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Don't blame technology for making us suffer

iPad elbow? Yes please. It must be awful, really, but it can only exist in a world that has time and decent wifi, and I’d gladly give up an elbow or even a whole limb for those.

I love my iPad, and it makes me a better doctor. Unfortunately, the many insights I get from my galaxy of gorgeous apps come to me a few hours after I’ve seen and treated the patient I’m researching.

It delivers rueful hindsight in a fraction of a second.

For every technological ailment you avoid, or never get the chance to catch, there’s a distinctly non-technological one instead.

In the white-coat era, and when tablets were just a kind of medication, we had pockets full of books. This led to grazing from the repeated bash of Oxford handbook against soft tissue, as well as acute delusional episodes of expertise among the newly qualified.

When we do get our hands on technology, we will sooner or later suffer from it. But we are harmed by ourselves and our lives, not by the devices.

Step forward, bend over and twist round for the humble otoscope. Come on, it was technology once, just like we were once the future. What happens when you’re trying to look in the ear of a wriggling child? You kneel, you chase, you stretch. You hurt.

At my garage, they don’t risk the health of mechanics. Instead, they lift up the car so they can lie underneath, in good light. When did you last examine a patient so comfortably?

The trust tries to help. At induction, we were given so much guidance about posture and computer use that it would take days in front of a flickering screen on a bad chair to read it all. But it is written by managers in comfortable offices for others of their kind.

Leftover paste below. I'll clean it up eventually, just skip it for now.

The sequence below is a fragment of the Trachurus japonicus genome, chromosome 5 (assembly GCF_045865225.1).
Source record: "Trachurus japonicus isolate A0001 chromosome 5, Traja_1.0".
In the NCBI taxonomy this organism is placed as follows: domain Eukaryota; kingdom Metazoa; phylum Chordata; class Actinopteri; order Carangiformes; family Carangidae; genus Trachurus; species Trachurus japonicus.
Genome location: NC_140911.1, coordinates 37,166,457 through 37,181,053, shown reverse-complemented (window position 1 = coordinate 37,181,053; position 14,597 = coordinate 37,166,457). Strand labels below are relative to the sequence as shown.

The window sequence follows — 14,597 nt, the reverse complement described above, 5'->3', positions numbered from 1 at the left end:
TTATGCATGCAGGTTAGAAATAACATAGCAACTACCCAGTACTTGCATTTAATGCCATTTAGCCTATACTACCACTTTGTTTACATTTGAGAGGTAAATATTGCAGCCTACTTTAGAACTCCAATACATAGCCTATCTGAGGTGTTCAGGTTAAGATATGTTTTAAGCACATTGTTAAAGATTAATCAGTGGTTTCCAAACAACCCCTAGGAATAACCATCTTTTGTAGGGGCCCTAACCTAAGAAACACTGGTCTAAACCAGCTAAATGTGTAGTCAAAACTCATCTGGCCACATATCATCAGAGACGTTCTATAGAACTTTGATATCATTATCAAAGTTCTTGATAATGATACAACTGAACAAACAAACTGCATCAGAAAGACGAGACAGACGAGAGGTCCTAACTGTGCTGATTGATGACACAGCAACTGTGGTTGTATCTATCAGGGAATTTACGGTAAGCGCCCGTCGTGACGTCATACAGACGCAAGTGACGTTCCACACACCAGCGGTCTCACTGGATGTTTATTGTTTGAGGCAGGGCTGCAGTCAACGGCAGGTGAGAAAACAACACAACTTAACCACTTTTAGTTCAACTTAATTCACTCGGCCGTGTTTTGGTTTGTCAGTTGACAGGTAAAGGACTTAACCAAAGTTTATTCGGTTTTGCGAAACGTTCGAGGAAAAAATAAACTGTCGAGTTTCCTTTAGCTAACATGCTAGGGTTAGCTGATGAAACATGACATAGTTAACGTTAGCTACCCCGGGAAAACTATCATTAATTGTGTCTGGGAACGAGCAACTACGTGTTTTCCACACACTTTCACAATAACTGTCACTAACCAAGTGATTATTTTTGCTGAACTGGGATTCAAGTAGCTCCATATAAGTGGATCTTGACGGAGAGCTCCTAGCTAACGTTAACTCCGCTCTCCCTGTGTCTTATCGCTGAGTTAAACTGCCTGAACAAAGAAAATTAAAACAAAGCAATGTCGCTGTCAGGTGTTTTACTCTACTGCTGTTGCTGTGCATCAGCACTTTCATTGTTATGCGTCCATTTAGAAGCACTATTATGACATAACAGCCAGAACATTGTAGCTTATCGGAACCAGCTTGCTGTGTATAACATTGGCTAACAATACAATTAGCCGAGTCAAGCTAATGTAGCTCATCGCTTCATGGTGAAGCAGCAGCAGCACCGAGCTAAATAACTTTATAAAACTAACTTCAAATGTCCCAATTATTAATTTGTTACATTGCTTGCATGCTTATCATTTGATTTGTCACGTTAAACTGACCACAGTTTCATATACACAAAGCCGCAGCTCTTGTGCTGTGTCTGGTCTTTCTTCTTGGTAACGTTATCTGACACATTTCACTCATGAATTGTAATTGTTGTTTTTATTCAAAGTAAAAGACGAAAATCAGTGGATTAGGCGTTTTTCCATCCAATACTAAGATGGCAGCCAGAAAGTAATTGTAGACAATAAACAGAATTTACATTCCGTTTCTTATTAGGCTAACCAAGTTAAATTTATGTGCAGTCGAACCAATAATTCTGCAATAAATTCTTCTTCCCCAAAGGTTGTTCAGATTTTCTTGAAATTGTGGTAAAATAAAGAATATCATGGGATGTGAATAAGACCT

At my desk, which I share, I have a really nice reading light. It has several settings and even a cold, blue one meant to imitate dawn in Tuscany (or such like). By implication, the trust has bought some nice kit, so we should be using it, and if we don’t, then it’s our fault that we develop problems.

Well, bothersome though it is, I do have to do a bit of reading on the wards, which positively cry out for a lighting designer, darling. Tempting though it is to whisk away the drugs charts, take a lift down four floors, cross the car park, and then enjoy them in Tuscan light, the nurses probably wouldn’t like it.

It’s the same with everything we do. Our anaesthetist has a lovely chair but, eager to free up space in a crowded theatre, sits with his legs at a bizarre right angle. There is so much technology in a small space that he’s trying to mould his body around it. One day he will become an exact imprint of an anaesthetic machine.

The only doctor I know who had never suffered a medical ailment, technological or otherwise, was a friend who worked in public health. If he wasn’t sitting in a rather lovely office, he was giving inspiring talks and encouraging healthy activity.

Now, he says, he spends his days hunched over the computer in despair, trying to make sense of this government’s lunatic reforms, repeatedly stabbing his hand with a pen.

Policy-related ailments — now there’s a whole other story.

A junior doctor in the Midlands

From tennis elbow to iPad hand